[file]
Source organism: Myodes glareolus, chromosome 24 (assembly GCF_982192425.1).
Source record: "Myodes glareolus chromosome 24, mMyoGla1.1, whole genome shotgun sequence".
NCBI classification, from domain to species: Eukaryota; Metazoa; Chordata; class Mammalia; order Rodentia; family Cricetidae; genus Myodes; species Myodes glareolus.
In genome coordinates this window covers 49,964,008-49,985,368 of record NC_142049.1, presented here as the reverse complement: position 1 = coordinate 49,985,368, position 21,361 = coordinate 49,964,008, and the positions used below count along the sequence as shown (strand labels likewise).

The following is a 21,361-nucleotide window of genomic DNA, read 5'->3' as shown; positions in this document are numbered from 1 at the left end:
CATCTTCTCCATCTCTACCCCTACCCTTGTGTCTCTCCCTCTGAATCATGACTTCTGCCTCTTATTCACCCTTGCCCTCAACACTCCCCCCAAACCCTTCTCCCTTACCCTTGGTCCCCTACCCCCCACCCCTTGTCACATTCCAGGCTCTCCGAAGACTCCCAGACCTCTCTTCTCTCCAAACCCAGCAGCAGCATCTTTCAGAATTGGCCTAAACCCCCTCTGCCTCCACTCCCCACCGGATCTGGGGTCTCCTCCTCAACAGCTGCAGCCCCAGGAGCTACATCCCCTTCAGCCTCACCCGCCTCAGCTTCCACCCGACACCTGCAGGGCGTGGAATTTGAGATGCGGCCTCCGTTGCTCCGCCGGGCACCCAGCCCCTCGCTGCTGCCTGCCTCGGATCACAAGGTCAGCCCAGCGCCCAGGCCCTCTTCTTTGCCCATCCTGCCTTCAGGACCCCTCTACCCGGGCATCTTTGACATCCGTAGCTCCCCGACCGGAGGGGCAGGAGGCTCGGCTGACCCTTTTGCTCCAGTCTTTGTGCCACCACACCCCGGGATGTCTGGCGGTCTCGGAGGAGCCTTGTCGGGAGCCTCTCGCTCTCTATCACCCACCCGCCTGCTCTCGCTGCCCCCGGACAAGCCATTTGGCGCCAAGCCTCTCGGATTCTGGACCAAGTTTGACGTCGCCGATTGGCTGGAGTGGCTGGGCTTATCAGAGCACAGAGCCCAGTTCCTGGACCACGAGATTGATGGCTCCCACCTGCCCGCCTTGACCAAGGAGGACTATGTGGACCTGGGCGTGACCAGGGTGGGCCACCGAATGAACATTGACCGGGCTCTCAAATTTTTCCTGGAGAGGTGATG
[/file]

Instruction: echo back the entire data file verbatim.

Source organism: Myodes glareolus, chromosome 24 (assembly GCF_982192425.1).
Source record: "Myodes glareolus chromosome 24, mMyoGla1.1, whole genome shotgun sequence".
NCBI classification, from domain to species: Eukaryota; Metazoa; Chordata; class Mammalia; order Rodentia; family Cricetidae; genus Myodes; species Myodes glareolus.
In genome coordinates this window covers 49,964,008-49,985,368 of record NC_142049.1, presented here as the reverse complement: position 1 = coordinate 49,985,368, position 21,361 = coordinate 49,964,008, and the positions used below count along the sequence as shown (strand labels likewise).

The following is a 21,361-nucleotide window of genomic DNA, read 5'->3' as shown; positions in this document are numbered from 1 at the left end:
CATCTTCTCCATCTCTACCCCTACCCTTGTGTCTCTCCCTCTGAATCATGACTTCTGCCTCTTATTCACCCTTGCCCTCAACACTCCCCCCAAACCCTTCTCCCTTACCCTTGGTCCCCTACCCCCCACCCCTTGTCACATTCCAGGCTCTCCGAAGACTCCCAGACCTCTCTTCTCTCCAAACCCAGCAGCAGCATCTTTCAGAATTGGCCTAAACCCCCTCTGCCTCCACTCCCCACCGGATCTGGGGTCTCCTCCTCAACAGCTGCAGCCCCAGGAGCTACATCCCCTTCAGCCTCACCCGCCTCAGCTTCCACCCGACACCTGCAGGGCGTGGAATTTGAGATGCGGCCTCCGTTGCTCCGCCGGGCACCCAGCCCCTCGCTGCTGCCTGCCTCGGATCACAAGGTCAGCCCAGCGCCCAGGCCCTCTTCTTTGCCCATCCTGCCTTCAGGACCCCTCTACCCGGGCATCTTTGACATCCGTAGCTCCCCGACCGGAGGGGCAGGAGGCTCGGCTGACCCTTTTGCTCCAGTCTTTGTGCCACCACACCCCGGGATGTCTGGCGGTCTCGGAGGAGCCTTGTCGGGAGCCTCTCGCTCTCTATCACCCACCCGCCTGCTCTCGCTGCCCCCGGACAAGCCATTTGGCGCCAAGCCTCTCGGATTCTGGACCAAGTTTGACGTCGCCGATTGGCTGGAGTGGCTGGGCTTATCAGAGCACAGAGCCCAGTTCCTGGACCACGAGATTGATGGCTCCCACCTGCCCGCCTTGACCAAGGAGGACTATGTGGACCTGGGCGTGACCAGGGTGGGCCACCGAATGAACATTGACCGGGCTCTCAAATTTTTCCTGGAGAGGTGATG